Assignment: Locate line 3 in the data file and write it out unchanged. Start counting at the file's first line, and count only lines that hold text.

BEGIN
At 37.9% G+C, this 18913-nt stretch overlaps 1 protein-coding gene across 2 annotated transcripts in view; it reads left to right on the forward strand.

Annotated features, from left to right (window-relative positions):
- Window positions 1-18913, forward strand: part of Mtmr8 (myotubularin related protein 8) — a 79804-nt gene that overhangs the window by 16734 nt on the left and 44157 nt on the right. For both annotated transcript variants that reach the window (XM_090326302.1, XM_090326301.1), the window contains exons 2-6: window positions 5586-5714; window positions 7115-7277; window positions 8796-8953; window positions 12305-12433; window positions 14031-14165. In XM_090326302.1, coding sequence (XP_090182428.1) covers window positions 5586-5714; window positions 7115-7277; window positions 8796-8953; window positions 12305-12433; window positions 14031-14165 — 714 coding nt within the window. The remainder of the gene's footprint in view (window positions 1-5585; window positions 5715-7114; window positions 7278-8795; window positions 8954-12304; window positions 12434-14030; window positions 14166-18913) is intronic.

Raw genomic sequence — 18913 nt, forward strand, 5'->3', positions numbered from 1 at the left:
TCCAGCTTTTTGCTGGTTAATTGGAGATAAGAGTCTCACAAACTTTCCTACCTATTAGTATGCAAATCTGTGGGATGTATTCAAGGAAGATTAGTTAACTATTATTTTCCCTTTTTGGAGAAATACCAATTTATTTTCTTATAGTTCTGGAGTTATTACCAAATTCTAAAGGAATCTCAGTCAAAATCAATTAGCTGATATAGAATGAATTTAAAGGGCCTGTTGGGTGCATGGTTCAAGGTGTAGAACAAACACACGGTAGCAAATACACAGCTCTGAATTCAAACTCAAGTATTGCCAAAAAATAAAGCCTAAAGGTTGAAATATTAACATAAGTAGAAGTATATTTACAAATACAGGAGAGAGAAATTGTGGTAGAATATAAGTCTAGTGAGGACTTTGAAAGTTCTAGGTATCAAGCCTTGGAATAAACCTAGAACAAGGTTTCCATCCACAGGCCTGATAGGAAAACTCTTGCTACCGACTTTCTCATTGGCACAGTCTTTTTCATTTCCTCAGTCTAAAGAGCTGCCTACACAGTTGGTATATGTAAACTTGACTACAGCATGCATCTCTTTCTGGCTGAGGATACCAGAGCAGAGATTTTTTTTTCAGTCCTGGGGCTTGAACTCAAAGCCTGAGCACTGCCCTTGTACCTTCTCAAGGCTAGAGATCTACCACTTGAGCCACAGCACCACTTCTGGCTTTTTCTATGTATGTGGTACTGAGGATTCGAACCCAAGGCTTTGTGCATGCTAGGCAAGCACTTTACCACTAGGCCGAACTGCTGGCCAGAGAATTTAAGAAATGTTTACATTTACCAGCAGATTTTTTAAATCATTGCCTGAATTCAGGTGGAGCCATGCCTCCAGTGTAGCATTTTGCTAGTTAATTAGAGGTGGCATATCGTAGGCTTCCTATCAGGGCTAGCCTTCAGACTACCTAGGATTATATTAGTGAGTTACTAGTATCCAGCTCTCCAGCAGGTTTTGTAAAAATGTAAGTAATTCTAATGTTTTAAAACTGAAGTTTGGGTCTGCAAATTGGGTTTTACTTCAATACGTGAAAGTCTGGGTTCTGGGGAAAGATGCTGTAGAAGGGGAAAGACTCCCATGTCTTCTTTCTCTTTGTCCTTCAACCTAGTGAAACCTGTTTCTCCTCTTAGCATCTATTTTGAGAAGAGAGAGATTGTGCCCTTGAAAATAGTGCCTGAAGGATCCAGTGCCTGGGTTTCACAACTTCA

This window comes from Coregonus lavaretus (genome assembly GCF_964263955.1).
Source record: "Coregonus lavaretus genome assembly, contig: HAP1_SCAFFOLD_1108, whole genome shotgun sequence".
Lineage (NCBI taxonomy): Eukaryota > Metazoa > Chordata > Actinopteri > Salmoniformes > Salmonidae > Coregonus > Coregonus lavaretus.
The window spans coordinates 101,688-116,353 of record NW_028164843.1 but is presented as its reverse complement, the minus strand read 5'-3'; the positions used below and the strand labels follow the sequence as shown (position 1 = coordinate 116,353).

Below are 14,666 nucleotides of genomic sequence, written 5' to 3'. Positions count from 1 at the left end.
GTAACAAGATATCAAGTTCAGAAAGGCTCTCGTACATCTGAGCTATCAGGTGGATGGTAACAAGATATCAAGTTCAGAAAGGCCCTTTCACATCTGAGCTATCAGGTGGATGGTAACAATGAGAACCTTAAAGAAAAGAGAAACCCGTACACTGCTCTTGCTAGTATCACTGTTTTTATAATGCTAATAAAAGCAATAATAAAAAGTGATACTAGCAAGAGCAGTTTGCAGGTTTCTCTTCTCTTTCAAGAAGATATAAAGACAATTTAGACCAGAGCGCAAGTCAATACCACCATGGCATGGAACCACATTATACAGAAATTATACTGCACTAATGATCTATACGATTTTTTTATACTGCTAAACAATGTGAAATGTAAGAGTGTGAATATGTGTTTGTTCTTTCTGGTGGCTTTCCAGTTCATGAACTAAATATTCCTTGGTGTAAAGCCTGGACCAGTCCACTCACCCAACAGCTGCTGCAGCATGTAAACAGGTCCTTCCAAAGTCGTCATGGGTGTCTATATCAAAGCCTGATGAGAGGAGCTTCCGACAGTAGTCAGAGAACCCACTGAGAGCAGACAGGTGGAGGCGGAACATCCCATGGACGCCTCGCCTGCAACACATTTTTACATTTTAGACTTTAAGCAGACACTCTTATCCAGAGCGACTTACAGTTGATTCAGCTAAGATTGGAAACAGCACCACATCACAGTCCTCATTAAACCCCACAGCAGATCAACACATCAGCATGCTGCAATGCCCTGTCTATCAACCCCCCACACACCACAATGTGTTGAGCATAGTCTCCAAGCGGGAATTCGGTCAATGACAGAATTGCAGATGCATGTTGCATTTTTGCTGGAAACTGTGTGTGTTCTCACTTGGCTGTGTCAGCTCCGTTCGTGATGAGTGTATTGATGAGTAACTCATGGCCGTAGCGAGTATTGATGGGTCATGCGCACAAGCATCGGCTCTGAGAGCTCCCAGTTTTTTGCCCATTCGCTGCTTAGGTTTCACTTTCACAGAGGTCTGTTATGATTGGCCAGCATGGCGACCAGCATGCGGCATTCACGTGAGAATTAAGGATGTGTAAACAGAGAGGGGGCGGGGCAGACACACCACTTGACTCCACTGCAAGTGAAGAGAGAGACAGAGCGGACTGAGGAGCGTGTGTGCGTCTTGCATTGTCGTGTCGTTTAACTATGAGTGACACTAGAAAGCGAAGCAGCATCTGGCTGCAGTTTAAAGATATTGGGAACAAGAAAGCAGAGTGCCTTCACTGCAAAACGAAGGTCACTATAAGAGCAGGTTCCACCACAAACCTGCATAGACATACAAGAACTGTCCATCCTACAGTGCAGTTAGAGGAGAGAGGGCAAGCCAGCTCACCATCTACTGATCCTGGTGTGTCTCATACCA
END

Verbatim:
- Window positions 1-18913, forward strand: part of Mtmr8 (myotubularin related protein 8) — a 79804-nt gene that overhangs the window by 16734 nt on the left and 44157 nt on the right. For both annotated transcript variants that reach the window (XM_090326302.1, XM_090326301.1), the window contains exons 2-6: window positions 5586-5714; window positions 7115-7277; window positions 8796-8953; window positions 12305-12433; window positions 14031-14165. In XM_090326302.1, coding sequence (XP_090182428.1) covers window positions 5586-5714; window positions 7115-7277; window positions 8796-8953; window positions 12305-12433; window positions 14031-14165 — 714 coding nt within the window. The remainder of the gene's footprint in view (window positions 1-5585; window positions 5715-7114; window positions 7278-8795; window positions 8954-12304; window positions 12434-14030; window positions 14166-18913) is intronic.